A large family, homeschooling, adoption, special needs, whatever strikes my fancy, sort of blog.

A large family, homeschooling, adoption, special needs, whatever strikes my fancy, sort of blog.

Sunday, December 30, 2012

I get it now

As a young homeschool mom, I never understood the line in the Christmas song, It's The Most Wonderful Time Of The Year that says, "And Mom and Dad can hardly wait for school to start again!"

I liked my kids.  I was with them all the time, and yes, sometimes I needed a break, but I felt that if they went to school all day, I'd miss them.  Besides, I was Doing What I Was Called To Do.  I was a Wife and a Mother.  Yeah, I had a lot to learn.

That was years ago.

Fast forward to now, when I've had a week solid of a high-energy teen boy who is usually in school.  Suddenly, it makes perfect sense to me.  I really am looking forward to school starting again.  I miss our routine.

Yet another example of how I've had to learn the hard way not to judge other parents for doing what works for them.

It's hard.  As moms, we have sooo many influences telling us what we should be.  In just the last few weeks, I've read (and maybe this is my problem; I follow too many blogs) that:

--I should be successful if I want my children to be successful.
Um, okay?  I'm not sure that success if what I want for my kids, and I'm not sure how one would go about defining what successful looks like.  Seems pretty subjective to me.

--The old idea of the Proverbs 31 woman is bunk.
This was actually encouraging until you get to the part where you're supposed to train your husband to praise you for everything you do.  If you've met my husband, you'd be laughing.  He's hard on everyone, and very hard on himself.  You do what you're supposed to do, not because someone is going to tell you you did well, but because that's what you're supposed to do.

--That we should do something about Russia's ban on US families adopting from Russia.
This is frustrating, because no one seems to know exactly what it is that we should do, just that we should do something.  I agree, but I feel pretty powerless.  My heart breaks for the families who have already identified their children, maybe even visited them.  God's heart breaks for those children left in bleak circumstances I can barely bring myself to contemplate.

Then there's the whole Pinterest thing.  I haven't given in to that yet.  I don't WANT another source of feelings of inadequacy, thankyouverymuch.  I don't want to see all the amazing things I could be doing if I wasn't sitting in front of the computer.  It seems like even facebook and blogs have become, "Hey, look how great I am!  I did this!" complete with pictures.  I'm just as guilty.  I've got a post brewing about the things I've been sewing for Katie.  I don't mind people saying, "Wow, she has All Those Kids and still finds time to sew!"  But the last thing I want is for some sad mama in the trenches of toddlerhood look at my blog and feel bad because there's just no way she could sew her childrens' clothes right now.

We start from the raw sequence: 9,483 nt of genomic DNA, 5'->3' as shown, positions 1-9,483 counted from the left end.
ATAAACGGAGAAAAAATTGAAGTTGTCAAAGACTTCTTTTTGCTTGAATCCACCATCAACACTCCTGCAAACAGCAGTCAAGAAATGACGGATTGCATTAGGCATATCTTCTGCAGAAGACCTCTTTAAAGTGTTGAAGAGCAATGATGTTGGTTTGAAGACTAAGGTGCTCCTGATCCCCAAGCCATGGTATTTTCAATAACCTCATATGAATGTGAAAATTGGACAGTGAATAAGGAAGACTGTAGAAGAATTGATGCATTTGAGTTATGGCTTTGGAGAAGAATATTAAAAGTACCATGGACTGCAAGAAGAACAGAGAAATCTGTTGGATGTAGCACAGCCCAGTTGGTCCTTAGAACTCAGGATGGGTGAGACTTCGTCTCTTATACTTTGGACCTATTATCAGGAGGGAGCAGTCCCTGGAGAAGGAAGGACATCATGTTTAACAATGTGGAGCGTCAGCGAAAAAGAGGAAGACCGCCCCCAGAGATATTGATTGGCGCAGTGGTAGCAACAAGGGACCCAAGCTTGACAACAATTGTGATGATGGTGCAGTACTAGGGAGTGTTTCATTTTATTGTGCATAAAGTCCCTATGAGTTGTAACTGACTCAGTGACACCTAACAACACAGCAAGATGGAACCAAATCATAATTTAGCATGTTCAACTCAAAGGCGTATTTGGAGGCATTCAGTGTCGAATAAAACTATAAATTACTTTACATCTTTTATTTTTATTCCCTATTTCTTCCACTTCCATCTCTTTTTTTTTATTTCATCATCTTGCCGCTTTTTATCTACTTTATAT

It's about seasons.
I've been the young mama.  I've walked in awe of mamas with large families.  I remember having "stamp envy" at a MOPS meeting where everyone stamped a blue heart for each of their sons and a pink heart for each of their daughters on their name tags.  My tag only had 3 hearts, and I remember gazing longingly at a mama with half a dozen hearts on her tag.  Now I'm in a different season, one where I have 8 children, with a 9th on the way, and sometimes a couple of extras.  

I remember meeting other moms who had babies in February of 1997.  We had a big meetup in Monterey, and I was so amazed at one of the mamas who had sewn her daughter's dress and matching hat.  I gushed on and on about it.  All the while, thinking, "I'm inadequate because I can't sew."  Guess what?  I can sew.  I just didn't know it at the time.

Paul and I watched 2 families in our small church in Santa Rosa adopt internationally.  I was fascinated, and I remember saying that I would love to adopt someday.  I'm sure both mamas pretty much laughed at me on the inside.  I was perpetually pregnant at the time; why on earth would we adopt?  At that season, when we were breeding like bunnies, and usually broke, it was laughable.  But here we are a decade later, doing just that.

We're all a work in progress.  There's a song I love, called I'm Not Who I Was that's a good reminder of this concept.  I look back at who I used to be and pretty much cringe in embarrassment.  And yet, we all have to go through those times to emerge with the wisdom of age.

If I were to add to a Mama's Set of Commandments, it would be something along the lines of, "Judge not, lest ye awaken later and find yourself doing the exact same thing you're looking down on now."  Like counting down the days until your teenager goes back to school.

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  1. The funny thing is, knowing you as well as I do, I can't figure out why you would EVER feel inadequate. You are MY "I wish I could be her", in so many ways. I think you are amazing, and I wish YOU saw it the way your friends do.
    Hugs, hon, and please stay you.

  2. And I think I've read every post you mentioned! Ha!:)

  3. ahhh, comparison is the killer of contentment!! One of the reasons I only read a few blogs, lol (yours being one of them, I like it, I don't ever feel like you do the "hey look at me have it all together" thing, you're just real.) :)

  4. Thanks so much! I do a lot of designs for families before they bring their kids home, check out my portfolio to get some ideas! Then we could swap the photo for a FULL family pic once she is home :)

    Happy New Year!